Lessons from Hillsborough trial

Health and Safety, Safety and Security, Sports — By on April 28, 2016 at 1:41 PM
Mike Robinson, Chief Executive of the British Safety Council

Mike Robinson, Chief Executive of the British Safety Council

The preventable disaster

British Safety Council endorses the Hillsborough disaster verdict arguing the deaths were avoidable and unlawful

Following Wednesday’s announcement of Sir John Goldring, the Coroner presiding over the inquest into the death of 96 Liverpool supporters at Hillsborough in April 1989, the British Safety Council added its opinion to the issue. It was supported by the voice of David Parr, Head of Audit at the British Safety Council, who as a 29-year-old supporter of Liverpool FC, was standing in Sheffield Wednesday’s Leppings Lane Terrace when disaster struck on 15 April 1989.

“This historic verdict has finally confirmed what the nation has long believed. These tragic deaths were not accidental but avoidable and unlawful, ” said Mike Robinson, Chief Executive of the British Safety Council. “This decision, 27 years overdue, cannot turn the clock back for the families and friends. However, it can provide some comfort to them and the millions who supported them in their campaign for justice.”

Mike Robinson continued: “For nearly 60 years, the British Safety Council has been campaigning for improved public safety, including safety at public venues such as football stadia. What the Ibrox disaster, the Bradford City fire and Hillsborough disaster all show is that there were, and still are, inherent risks in bringing people together in crowded spaces in considerable numbers. All three catastrophes could have been prevented with foresight and key personnel exercising responsibility dutifully.

“We have seen massive improvements in stadium safety over the past 50 years but we would be wrong if we were to contend that the likelihood of another stadium disaster is remote. The design and construction of stadiums in the UK has improved significantly. Yet, there remains the possibility that hundreds of people in a confined space could be at considerable risk.

“Those who stalled due legal process should hang their heads in shame. The damage they did to innocent people in order to protect their backs can never be repaired. We have to make sure that disasters like Hillsborough are averted and that abuse of our legal system is not only prevented, but punished.”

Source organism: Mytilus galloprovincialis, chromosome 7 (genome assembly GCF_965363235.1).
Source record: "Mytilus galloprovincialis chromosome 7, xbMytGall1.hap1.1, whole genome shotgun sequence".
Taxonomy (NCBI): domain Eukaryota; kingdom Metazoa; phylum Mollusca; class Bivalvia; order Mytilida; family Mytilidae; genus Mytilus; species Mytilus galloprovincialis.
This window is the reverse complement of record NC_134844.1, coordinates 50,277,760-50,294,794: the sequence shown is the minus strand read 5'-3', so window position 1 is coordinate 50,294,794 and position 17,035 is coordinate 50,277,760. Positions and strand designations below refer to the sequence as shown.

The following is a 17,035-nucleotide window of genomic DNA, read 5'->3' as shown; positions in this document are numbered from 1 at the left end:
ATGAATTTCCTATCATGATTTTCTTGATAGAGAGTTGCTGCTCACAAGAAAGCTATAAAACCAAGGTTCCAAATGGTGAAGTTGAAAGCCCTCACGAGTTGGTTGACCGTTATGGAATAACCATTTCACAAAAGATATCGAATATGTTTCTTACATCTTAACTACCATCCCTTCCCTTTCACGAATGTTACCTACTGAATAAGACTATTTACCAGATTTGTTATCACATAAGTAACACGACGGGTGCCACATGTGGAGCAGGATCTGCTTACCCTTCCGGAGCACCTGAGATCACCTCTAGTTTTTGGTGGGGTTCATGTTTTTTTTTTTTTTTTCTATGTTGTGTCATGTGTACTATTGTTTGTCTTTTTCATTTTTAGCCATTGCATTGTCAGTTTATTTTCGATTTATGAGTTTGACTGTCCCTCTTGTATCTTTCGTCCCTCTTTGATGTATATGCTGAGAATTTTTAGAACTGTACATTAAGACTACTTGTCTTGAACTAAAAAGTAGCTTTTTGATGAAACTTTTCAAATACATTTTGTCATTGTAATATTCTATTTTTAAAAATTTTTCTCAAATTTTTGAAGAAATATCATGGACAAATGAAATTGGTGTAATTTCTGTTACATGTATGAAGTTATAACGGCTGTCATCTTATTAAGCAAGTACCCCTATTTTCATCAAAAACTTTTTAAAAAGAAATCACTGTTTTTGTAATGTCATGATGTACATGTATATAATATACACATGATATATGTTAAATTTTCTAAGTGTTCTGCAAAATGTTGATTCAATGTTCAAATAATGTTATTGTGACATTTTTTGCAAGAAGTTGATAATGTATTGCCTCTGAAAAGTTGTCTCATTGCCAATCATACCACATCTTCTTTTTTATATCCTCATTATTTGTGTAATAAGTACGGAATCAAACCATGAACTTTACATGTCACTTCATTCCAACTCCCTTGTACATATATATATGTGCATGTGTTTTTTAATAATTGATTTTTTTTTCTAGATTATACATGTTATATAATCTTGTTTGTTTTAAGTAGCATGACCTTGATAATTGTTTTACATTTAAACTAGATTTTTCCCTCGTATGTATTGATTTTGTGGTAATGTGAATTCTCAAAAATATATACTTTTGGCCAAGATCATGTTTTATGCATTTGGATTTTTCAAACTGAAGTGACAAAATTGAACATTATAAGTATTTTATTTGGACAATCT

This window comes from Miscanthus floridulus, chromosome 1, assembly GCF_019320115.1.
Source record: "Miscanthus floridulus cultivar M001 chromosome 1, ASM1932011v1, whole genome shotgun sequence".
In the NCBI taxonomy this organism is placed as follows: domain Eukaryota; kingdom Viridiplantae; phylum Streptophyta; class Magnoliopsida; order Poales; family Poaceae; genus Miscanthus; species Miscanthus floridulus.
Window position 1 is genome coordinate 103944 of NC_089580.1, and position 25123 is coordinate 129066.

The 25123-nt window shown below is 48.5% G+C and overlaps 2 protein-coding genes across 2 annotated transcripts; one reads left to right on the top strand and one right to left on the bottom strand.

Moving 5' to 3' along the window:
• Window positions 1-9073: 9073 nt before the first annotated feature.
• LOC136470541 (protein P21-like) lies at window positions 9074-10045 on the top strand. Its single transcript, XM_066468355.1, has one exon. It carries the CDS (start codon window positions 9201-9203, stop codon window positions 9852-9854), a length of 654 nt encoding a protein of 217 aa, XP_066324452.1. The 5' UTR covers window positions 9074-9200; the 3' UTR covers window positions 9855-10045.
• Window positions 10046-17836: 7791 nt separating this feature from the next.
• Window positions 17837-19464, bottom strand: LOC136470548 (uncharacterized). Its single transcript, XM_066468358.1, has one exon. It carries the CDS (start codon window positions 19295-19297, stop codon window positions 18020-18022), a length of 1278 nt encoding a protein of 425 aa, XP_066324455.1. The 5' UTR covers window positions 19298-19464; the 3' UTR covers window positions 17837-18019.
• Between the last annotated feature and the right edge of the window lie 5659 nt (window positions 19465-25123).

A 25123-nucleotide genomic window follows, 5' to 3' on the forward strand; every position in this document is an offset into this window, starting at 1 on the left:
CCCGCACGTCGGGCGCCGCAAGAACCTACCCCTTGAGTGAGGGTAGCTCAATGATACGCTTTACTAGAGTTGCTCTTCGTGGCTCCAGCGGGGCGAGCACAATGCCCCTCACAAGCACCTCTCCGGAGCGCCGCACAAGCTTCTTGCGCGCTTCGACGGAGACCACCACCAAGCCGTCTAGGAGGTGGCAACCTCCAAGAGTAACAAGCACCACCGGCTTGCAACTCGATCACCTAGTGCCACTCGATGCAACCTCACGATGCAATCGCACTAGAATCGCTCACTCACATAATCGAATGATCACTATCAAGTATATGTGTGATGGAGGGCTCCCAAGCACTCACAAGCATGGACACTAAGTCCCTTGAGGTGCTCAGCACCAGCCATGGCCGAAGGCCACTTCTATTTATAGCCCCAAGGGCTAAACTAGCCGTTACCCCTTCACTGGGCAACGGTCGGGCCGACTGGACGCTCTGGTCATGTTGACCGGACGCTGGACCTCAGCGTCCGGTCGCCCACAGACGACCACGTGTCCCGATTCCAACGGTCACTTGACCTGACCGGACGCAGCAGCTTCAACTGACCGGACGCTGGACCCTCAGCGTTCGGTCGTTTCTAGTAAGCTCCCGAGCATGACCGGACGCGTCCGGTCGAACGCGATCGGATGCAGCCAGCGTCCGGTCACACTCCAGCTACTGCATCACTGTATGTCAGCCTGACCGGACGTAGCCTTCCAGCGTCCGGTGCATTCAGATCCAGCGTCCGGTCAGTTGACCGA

Unlike the 96 football fans who died that day or soon afterwards, David Parr escaped with his life, with ‘only’ broken ribs and post-traumatic stress disorder. He warns: “This kind of disaster could still happen today. All the components of an effective safety management process at such an event were missing on the day or were inadequately implemented. This included poor planning, poor risk management, lack of organisation, senior management incompetence and, crucially, lack of leadership.

“It’s evident that there was also woefully inadequate emergency planning, poor consultation and cultural and behavioural failures. That afternoon, I saw things that were difficult to comprehend: the behaviour of the majority of the police was appalling. Some of this was understandable, as no amount of training would prepare you for such a situation, but some actions were inexcusable, such as pushing people back into the terrace pens. I witnessed members of the public trying to save people’s lives while those who were there in a professional capacity just stood by.

“What was staggering for me was the gross negligence. There were previous incidences of crushes, at the same football ground, policed by the same police force. The reasons were the same: overcrowding, bad crowd management and poor stand design.

“I know that the events that traumatised me for life were preventable. There and then, I decided that I wanted to influence people’s behaviour.” David became a health and safety steward for an electrical industry trade union, and, after completing health and safety qualifications, was appointed health and safety manager at a HE college in Manchester and went on to manage health and safety within the social services directorate of Lancashire County Council. Eleven years ago, he joined the British Safety Council. “I would like to think that over that time, we have managed to influence people and their attitude to safety. In doing so, I found my vocation”, concluded David.

About the British Safety Council
For more than half a century we’ve been a trusted guide to excellent health, safety and environmental management. We have educated millions of workers and made hundreds of thousands of workplaces safer for everyone. We do this by sharing information, supporting, advising, educating and campaigning. We are a corporate membership organisation and a charity.

We have set out the five steps and the supporting actions we believe are essential to ensure healthy and safe work activities in our manifesto,  Working Well – see:www.britsafe.org/manifesto

Business benefits of health and safety
Good health and safety is good business. The British Safety Council has published a report on the business benefits of health and safety that brings together major evidence published in the UK and Europe showing the positive economic impact of reducing risks to the health and safety of workers. More information can be obtained here: www.britsafe.org/policy-and-opinion/research#bus_ben

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